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Yeah the folks in #fedora on Freenode irc state repeatedly that only media upgrades (upgrading using a fedora DVD or CD) are supported, and then only from one version to the next. (Example, F7 to F8 using an F8 CD or DVD) If you wanted to upgrade from FC6 to F8, you would need to first upgrade to F7 using the F7 CD or DVD, and then upgrade that to F8 using a F8 CD or DVD. Upgrades using yum are never supported.

My personal recommendation would be to create a separate /home partition, then you can fresh install each time and not worry about your data.
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Last edited by rexbinary; 27th December 2007 at 02:10 PM.
  #5  
Old 27th December 2007, 02:19 PM
JN4OldSchool Offline
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hmmm, havent seen this thread and reading Dan's post I immediately started formulating a way of posting what Rexbinary just said.

I am going to generalize and "profile" which I try to stay away from, but, what I have found is that those people who have a real reason to be trying the upgrade are the ones that are QUALIFIED to do the upgrade path. Those folks who have experience, know the in's and out's and the tricks and who wont be crying for help or writing flaming Fedora posts.

The people who are trying to upgrade to "save" all their precious work and data and setup time will only lose out on this path. A better way is to create a partition scheme that allows one to save this stuff from install to install. This was like magic when I learned this. The first time I created a separate /home and reinstalled and booted right back into my personalized desktop, just the way I left it in the previous version complete with bookmarks, emails etc, blew my mind. There are even better ways than just a separate /home. I wont get into all that here. But my message to our newer users is a fresh install can be a painless, fast experience that shouldnt disrupt more than an hour or two of your life. The upgrade path will probably have you down for a week or two before you can figure it out. Be smart, partition for the long run.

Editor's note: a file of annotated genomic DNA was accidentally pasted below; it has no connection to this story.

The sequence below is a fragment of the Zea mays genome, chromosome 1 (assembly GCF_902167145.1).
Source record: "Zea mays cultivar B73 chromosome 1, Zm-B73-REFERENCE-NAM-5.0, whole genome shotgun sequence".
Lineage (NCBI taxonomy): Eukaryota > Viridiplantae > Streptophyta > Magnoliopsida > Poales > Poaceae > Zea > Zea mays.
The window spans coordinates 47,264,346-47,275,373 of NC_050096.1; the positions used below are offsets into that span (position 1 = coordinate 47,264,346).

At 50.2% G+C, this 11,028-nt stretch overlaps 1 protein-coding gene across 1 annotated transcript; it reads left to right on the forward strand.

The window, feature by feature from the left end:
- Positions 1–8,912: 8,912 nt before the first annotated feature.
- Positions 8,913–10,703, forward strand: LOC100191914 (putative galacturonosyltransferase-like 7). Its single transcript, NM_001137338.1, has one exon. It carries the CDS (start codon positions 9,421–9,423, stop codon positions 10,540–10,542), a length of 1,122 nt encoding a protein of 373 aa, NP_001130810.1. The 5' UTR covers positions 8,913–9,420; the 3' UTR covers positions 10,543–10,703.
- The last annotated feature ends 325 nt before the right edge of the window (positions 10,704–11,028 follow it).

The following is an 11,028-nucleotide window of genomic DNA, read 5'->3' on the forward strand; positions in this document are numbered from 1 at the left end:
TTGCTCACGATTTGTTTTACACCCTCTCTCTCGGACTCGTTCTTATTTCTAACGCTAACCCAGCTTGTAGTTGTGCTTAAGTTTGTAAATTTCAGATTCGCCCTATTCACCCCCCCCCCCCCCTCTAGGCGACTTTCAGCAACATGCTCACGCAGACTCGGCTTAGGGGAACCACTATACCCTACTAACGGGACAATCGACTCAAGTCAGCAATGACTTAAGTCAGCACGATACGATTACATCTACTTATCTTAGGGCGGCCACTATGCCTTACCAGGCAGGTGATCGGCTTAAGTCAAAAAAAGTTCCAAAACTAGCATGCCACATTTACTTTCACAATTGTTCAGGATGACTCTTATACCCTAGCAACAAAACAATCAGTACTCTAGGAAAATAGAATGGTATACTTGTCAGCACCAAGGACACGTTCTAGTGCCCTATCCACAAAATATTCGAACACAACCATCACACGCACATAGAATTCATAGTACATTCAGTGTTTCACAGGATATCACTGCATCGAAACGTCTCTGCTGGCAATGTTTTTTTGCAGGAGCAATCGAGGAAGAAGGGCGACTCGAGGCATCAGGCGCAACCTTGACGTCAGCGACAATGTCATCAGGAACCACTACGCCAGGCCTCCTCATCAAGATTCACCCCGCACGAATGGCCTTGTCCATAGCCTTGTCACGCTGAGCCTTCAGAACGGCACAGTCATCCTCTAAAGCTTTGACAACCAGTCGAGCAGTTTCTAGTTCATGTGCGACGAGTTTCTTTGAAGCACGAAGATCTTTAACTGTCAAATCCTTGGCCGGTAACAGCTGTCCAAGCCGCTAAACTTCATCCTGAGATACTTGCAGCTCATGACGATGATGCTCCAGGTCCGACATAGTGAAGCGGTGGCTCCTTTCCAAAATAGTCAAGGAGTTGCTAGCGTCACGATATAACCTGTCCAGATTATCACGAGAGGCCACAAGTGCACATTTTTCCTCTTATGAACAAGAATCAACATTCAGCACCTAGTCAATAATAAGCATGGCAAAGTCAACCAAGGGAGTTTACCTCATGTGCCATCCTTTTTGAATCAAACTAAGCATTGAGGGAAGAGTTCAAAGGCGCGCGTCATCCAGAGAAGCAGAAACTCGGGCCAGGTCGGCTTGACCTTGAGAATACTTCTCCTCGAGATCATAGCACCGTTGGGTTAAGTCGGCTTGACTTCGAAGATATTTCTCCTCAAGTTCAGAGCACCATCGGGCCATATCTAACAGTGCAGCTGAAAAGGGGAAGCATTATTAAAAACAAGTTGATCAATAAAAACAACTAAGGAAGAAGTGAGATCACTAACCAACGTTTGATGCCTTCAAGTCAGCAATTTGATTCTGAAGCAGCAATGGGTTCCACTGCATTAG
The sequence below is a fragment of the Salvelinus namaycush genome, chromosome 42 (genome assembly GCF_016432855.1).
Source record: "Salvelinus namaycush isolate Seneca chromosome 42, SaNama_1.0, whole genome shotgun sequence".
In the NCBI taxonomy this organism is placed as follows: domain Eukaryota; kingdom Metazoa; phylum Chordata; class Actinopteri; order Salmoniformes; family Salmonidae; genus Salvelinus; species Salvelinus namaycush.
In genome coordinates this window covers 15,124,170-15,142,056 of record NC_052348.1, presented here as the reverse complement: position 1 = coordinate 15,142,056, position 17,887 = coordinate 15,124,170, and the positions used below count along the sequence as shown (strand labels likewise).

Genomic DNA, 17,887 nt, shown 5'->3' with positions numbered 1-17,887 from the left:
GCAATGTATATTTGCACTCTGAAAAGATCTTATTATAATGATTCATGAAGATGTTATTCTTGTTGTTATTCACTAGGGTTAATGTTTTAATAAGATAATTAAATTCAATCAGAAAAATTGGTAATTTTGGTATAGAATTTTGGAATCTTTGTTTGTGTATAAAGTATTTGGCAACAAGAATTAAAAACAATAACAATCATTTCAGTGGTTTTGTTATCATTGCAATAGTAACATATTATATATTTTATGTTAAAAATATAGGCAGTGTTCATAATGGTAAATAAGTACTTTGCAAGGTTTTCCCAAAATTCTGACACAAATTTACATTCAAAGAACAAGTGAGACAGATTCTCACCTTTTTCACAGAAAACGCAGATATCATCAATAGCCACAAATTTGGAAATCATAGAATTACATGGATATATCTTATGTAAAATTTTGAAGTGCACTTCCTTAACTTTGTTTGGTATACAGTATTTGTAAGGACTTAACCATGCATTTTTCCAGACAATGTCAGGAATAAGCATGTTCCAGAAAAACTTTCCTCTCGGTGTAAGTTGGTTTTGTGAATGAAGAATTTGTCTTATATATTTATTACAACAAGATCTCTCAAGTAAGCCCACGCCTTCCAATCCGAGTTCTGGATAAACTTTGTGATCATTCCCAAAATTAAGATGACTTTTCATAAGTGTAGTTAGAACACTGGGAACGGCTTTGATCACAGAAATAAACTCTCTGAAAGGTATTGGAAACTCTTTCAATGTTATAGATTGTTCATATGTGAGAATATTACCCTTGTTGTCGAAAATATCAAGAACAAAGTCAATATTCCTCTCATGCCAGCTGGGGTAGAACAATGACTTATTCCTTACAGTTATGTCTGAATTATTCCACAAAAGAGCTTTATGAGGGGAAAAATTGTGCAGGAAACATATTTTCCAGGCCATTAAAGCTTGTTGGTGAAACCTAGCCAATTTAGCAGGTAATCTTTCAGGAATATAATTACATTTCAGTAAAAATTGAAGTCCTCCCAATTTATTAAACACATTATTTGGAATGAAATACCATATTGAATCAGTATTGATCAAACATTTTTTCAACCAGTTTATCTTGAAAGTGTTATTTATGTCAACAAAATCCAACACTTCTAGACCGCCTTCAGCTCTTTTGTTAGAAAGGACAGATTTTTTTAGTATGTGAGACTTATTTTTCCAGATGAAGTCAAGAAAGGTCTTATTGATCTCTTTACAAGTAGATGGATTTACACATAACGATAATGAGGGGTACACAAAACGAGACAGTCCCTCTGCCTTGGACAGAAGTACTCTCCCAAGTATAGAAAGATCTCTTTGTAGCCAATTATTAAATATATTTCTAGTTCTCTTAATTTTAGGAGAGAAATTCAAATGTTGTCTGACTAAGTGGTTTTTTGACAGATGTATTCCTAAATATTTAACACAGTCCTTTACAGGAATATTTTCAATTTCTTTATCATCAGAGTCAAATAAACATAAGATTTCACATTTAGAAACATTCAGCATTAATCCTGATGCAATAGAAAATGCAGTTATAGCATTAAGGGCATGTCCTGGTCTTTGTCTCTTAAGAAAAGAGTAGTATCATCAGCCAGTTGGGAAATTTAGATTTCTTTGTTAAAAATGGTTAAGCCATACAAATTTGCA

#6  
Old 27th December 2007, 07:05 PM
pianoplayer Offline
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Backups

The suggestion to make a separate /home partition is an excellent one. It is still an excellent idea to make a backup of your home directory (or directories), either to a separate disk or to CD or DVD, depending on the size. The disk partitioning dialogue in Anaconda is better than those in many distributions, but it is definitely possible to make a mistake.
  #7  
Old 27th December 2007, 07:44 PM
billythekid Offline
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JN4OldSchool,

What do you think is better than a separately mounted home directory? I like this setup a lot but would be curious to know what you think is better.

thanks
btk
  #8  
Old 27th December 2007, 08:14 PM
JN4OldSchool Offline
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Quote:
Originally Posted by billythekid
JN4OldSchool,

What do you think is better than a separately mounted home directory? I like this setup a lot but would be curious to know what you think is better.

thanks
btk
I do not use /home to keep my personal data. Instead I have a separate partition called /seanobrien in my case, but call it whatever you want as long as the name isnt taken by anything else. /data suffices. On my system this is actually a whole 400GB hard drive. This thing has held all my data for well over a year now and is mirrored in the same computer by another 400GB hard drive. I also manually back up to a backup server using Samba to a separate computer with yet another hard drive.

On most of my computers I dual boot two distros (at least). I informally call the second distro a "backdoor." Actually someone else in here came up with the name but I like it because that is exactly what it is. If my main OS fries I simply boot into the alternative distro. My /seanobrien partition is mounted and I continue working. My backdoor at the moment is still F7. The reason is it was once my main OS. When F8 came out, instead of wiping F7 I simply installed on the backdoor partition which, at the time, was debian sid. So I am dual booting F7 and F8. Now that I am confident F8 works and now that I am using it as my main OS I can change F7 to whatever I want to play with. Just havent done so yet. When F9 comes out I will put it on that partition. Seamless!